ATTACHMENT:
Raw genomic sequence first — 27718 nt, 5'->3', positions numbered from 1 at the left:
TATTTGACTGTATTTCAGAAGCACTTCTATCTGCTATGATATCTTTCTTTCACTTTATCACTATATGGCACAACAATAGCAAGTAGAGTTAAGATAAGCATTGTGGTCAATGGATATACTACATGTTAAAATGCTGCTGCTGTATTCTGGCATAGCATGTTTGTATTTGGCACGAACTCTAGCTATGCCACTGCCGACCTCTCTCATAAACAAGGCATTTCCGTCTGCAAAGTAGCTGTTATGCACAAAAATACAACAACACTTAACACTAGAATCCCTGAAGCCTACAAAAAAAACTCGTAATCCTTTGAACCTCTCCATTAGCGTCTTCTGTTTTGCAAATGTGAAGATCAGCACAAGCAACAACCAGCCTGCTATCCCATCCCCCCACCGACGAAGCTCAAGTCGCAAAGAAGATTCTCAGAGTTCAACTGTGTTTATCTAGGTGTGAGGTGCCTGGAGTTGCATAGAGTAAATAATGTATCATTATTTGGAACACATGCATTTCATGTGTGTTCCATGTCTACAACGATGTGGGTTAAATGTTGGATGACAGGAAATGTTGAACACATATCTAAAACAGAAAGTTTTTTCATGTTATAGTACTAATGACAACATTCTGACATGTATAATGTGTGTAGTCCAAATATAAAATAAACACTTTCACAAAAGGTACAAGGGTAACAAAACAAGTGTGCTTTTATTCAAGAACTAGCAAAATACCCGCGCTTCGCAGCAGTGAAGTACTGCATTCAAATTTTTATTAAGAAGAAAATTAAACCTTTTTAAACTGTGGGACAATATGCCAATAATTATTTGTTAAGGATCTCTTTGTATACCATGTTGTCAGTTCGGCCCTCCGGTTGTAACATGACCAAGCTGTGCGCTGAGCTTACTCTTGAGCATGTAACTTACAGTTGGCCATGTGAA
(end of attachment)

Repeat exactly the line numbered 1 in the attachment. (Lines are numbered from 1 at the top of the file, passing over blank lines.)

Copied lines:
Raw genomic sequence first — 27718 nt, 5'->3', positions numbered from 1 at the left: